• The U.S. House on Monday is set to vote on a package of tax relief provisions designed to help people who have suffered losses from damage associated with hurricanes Harvey, Irma and Maria, also making it easier for others to donate money to charities to help with disaster aid. “My bill specifically helps hurricane victims keep more of their paycheck, deduct more of the cost of their expensive property damage, and have more affordable and immediate access to money they have saved for their retirement,” said Rep. Kevin Brady (R-TX), who heads the tax-writing Ways and Means Committee. The Brady plan – which still has to be officially introduced as a bill on Monday when the House reconvenes – is being added on to a bill that temporarily extends the authority of the Federal Aviation Administration, ensuring the FAA would not shut down operations at the end of this week. Among the provisions in the bill: + The plan does not require taxpayers to itemize deductions in order to get this targeted tax aid. + It allows penalty-free withdrawals from retirement plans to pay for qualified hurricane relief. + The bill allows tax deduction of uncompensated losses from these hurricanes, even if those losses don’t reach the required 10 percent of Adjusted Gross Income that is in current law. The bill also includes provisions that would help with the creation of a “Private Flood Insurance Market,” as the Congress continues to struggle with how best to deal with a government flood insurance program that is in debt over $30 billion – and growing. We're actively pursuing the development of the #US private #flood insurance market to promote flood insurance https://t.co/8a7xHfdmqN — Lloyd's (@LloydsofLondon) September 18, 2017 No cost estimate was made available for the bill, which would designate all extra costs under this plan as ’emergency,’ meaning it would be added to the federal deficit without a requirement for offsetting budget cuts. You can read the text of the hurricane tax relief bill here. This could be just a small chunk of tax news coming out of Capitol Hill this week, as GOP leaders have promised that the Congress and White House would release an outline of the first major tax reform plans since 1986. Last week, there were several trial balloons that included some surprise provisions – as reports suggested that President Donald Trump might leave income tax rates the same for higher income earners.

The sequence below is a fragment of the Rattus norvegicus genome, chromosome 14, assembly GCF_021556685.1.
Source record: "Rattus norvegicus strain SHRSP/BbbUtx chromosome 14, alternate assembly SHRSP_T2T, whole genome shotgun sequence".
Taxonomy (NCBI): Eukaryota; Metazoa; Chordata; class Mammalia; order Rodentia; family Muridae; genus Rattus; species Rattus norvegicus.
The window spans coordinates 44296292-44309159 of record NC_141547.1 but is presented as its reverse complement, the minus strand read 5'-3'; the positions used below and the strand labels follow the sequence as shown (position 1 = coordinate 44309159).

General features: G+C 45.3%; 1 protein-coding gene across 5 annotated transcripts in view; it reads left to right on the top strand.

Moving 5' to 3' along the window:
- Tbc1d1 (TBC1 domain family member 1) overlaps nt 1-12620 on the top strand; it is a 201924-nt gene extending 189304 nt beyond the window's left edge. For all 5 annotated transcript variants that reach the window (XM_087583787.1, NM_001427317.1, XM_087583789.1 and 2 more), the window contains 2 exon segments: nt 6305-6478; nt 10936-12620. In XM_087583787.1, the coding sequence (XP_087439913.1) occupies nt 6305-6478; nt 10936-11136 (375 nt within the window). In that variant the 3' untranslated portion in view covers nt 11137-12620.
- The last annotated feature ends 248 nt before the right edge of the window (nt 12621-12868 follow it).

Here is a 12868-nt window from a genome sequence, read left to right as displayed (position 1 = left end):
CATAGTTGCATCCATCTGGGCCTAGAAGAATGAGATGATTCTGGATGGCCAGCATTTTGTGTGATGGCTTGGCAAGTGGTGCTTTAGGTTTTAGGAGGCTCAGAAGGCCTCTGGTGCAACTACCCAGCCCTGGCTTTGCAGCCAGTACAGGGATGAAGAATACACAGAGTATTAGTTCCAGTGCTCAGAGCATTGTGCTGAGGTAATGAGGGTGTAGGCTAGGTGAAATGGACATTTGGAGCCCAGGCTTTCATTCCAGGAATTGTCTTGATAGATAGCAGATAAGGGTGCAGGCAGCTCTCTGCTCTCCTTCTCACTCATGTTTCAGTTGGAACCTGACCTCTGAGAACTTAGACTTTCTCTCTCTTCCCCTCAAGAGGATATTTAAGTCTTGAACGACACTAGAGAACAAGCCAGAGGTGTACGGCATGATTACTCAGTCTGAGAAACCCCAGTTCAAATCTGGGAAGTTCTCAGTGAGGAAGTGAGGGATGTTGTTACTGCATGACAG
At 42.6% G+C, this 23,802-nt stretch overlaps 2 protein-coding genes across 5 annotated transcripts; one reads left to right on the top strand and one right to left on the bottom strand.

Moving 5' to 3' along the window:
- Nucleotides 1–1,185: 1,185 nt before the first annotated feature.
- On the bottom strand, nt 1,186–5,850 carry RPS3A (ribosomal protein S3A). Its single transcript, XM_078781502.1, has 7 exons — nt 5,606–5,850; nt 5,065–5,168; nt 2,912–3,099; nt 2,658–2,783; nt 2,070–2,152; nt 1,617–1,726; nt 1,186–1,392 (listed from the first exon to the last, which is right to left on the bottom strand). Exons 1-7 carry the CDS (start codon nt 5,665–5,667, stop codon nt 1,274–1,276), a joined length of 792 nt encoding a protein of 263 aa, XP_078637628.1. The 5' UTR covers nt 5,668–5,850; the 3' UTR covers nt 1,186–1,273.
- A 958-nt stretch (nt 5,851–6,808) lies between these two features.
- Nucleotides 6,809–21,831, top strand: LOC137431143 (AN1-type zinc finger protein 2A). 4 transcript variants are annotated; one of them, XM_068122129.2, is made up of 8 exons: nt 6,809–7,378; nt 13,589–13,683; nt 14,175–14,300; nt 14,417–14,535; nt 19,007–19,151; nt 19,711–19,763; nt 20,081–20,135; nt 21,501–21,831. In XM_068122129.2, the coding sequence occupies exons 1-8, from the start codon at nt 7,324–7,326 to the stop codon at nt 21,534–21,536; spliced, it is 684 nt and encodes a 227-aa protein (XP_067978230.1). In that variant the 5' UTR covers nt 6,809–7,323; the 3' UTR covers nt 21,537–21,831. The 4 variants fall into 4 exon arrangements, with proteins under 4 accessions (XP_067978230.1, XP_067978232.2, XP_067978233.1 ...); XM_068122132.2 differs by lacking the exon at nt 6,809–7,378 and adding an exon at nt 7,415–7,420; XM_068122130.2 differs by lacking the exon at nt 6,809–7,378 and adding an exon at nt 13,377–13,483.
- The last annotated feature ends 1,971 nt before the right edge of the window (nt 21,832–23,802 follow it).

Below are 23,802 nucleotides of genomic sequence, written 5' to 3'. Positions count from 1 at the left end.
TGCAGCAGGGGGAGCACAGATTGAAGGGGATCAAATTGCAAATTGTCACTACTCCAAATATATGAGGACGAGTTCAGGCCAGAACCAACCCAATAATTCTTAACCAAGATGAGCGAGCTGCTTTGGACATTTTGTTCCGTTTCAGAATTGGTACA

• Orlando police removed a body from Lake Dot Sunday morning. Someone walking by Lake Dot around 9:30 a.m. reported the body in the water, police said.  Read: Police: Man's body found near Orlando pond Orlando police and firefighters arrived and found a man’s body that had been in the water for some time, police said.  Read: Police: Man drowns in canal at Orlando park There were no obvious signs of trauma to the body, police said.  Crime scene investigators were called to the scene. Read: Man's body pulled from Orlando pond, police say The medical examiner is currently investigating the cause of death.